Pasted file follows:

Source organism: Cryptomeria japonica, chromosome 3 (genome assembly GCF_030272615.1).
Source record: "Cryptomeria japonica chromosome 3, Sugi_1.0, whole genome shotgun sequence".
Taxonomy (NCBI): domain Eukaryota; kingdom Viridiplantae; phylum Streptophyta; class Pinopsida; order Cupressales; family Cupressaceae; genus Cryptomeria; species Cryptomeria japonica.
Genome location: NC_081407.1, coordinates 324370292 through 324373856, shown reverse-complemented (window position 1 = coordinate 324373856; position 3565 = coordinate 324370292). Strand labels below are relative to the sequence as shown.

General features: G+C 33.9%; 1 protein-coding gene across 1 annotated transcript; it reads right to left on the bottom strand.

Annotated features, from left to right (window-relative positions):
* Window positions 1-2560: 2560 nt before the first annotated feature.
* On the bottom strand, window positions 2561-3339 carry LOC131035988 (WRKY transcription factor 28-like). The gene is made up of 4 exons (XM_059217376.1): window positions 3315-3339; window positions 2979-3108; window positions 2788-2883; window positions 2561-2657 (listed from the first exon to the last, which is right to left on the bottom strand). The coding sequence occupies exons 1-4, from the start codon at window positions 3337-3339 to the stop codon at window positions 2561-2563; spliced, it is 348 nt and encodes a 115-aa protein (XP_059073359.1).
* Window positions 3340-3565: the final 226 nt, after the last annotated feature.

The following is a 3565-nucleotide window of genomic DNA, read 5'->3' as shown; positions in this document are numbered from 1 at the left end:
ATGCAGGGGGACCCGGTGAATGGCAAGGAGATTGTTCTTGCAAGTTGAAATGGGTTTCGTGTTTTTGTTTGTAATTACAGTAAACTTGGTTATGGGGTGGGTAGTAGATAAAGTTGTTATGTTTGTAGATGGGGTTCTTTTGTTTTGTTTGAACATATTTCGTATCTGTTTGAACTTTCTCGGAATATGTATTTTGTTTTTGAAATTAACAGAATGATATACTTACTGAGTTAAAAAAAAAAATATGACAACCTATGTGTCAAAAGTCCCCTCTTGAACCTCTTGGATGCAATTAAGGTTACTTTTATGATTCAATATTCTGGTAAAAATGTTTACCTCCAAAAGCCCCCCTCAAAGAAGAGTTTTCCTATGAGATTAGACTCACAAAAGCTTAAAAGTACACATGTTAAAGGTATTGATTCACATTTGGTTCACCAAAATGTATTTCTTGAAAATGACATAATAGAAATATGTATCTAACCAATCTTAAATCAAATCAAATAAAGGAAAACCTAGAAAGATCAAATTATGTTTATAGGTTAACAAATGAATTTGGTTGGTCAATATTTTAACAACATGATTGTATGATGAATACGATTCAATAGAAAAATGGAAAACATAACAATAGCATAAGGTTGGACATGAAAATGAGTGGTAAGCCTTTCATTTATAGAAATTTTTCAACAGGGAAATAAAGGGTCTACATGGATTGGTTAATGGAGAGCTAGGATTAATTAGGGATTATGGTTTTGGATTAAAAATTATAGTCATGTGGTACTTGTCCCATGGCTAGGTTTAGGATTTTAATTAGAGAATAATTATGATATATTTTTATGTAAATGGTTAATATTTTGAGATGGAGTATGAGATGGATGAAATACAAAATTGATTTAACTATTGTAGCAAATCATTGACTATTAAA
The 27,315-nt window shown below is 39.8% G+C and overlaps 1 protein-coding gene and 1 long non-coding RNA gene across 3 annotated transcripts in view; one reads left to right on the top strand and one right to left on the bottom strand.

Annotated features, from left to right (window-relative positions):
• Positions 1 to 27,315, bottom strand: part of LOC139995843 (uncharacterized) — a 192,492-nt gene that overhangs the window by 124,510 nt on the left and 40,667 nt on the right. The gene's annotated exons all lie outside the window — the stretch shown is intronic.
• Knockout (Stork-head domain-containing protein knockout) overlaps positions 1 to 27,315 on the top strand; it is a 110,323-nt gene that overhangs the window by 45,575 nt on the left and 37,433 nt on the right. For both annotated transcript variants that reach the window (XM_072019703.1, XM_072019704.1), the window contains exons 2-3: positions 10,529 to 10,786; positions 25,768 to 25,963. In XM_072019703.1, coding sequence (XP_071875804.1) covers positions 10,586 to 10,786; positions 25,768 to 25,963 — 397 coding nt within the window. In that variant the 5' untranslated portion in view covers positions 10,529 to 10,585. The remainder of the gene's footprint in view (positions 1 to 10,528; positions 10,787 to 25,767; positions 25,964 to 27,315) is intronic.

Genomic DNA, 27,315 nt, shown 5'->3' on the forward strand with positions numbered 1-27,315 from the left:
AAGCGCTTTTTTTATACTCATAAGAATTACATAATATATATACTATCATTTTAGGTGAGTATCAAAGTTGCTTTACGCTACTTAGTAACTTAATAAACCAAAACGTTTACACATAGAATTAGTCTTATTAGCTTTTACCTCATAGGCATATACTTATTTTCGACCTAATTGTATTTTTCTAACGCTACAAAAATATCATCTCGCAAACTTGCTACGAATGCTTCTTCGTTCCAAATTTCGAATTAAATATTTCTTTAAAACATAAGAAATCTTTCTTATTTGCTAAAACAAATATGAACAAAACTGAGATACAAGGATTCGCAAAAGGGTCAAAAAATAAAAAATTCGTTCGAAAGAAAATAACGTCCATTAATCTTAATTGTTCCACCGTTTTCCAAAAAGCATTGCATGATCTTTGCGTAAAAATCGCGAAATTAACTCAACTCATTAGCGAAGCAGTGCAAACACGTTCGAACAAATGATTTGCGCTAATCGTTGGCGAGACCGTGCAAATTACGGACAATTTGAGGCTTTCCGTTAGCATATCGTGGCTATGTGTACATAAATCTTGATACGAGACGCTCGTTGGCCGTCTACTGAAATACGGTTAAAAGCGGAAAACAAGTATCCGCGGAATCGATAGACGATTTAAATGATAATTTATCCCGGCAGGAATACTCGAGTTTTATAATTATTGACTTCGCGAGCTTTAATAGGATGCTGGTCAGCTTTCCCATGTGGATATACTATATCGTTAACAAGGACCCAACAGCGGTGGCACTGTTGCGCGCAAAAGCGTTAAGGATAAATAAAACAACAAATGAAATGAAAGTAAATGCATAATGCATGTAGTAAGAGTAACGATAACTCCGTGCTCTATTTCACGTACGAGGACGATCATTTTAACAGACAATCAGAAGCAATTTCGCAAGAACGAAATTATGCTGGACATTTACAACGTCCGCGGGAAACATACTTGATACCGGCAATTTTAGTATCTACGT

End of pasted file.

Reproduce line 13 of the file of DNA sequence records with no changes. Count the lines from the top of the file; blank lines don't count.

Annotated features, from left to right (window-relative positions):